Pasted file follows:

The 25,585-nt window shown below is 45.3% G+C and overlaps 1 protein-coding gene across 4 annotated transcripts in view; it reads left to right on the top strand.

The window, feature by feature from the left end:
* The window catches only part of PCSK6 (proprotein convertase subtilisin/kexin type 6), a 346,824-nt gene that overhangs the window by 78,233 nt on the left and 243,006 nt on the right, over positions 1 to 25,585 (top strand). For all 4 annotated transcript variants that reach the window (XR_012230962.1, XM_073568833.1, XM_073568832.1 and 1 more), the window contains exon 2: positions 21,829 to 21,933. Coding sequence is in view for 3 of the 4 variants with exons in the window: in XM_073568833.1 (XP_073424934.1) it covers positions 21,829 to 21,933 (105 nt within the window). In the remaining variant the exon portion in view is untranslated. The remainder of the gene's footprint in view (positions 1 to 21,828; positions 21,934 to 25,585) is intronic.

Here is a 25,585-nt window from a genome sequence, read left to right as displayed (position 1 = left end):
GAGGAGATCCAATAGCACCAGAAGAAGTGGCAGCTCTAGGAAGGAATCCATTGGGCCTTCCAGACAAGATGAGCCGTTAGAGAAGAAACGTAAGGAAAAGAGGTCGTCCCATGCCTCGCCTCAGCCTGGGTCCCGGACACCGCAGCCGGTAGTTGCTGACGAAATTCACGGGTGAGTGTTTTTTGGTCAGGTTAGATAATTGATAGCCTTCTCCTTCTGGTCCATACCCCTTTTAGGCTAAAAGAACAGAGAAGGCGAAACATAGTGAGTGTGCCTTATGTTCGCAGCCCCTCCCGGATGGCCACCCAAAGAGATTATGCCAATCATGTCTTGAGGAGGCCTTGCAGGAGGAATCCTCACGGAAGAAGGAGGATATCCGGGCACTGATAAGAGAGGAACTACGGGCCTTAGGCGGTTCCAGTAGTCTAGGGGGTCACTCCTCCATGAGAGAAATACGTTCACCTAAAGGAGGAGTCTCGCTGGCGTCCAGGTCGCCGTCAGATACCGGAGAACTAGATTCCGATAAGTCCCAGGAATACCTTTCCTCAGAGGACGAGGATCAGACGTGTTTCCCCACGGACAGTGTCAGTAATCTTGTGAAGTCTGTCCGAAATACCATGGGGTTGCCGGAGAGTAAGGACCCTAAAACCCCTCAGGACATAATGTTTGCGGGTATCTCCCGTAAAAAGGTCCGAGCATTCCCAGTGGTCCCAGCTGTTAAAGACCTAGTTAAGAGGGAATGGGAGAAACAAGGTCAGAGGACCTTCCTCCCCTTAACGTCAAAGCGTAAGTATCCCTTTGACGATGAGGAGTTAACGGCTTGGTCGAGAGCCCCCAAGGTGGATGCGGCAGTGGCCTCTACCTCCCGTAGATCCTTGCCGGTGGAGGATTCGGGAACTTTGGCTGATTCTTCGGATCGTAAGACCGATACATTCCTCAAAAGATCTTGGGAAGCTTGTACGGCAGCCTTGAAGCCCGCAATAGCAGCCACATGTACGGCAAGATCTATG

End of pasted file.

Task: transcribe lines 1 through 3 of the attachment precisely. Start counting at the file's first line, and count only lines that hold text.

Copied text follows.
The 25,585-nt window shown below is 45.3% G+C and overlaps 1 protein-coding gene across 4 annotated transcripts in view; it reads left to right on the top strand.

The window, feature by feature from the left end:
* The window catches only part of PCSK6 (proprotein convertase subtilisin/kexin type 6), a 346,824-nt gene that overhangs the window by 78,233 nt on the left and 243,006 nt on the right, over positions 1 to 25,585 (top strand). For all 4 annotated transcript variants that reach the window (XR_012230962.1, XM_073568833.1, XM_073568832.1 and 1 more), the window contains exon 2: positions 21,829 to 21,933. Coding sequence is in view for 3 of the 4 variants with exons in the window: in XM_073568833.1 (XP_073424934.1) it covers positions 21,829 to 21,933 (105 nt within the window). In the remaining variant the exon portion in view is untranslated. The remainder of the gene's footprint in view (positions 1 to 21,828; positions 21,934 to 25,585) is intronic.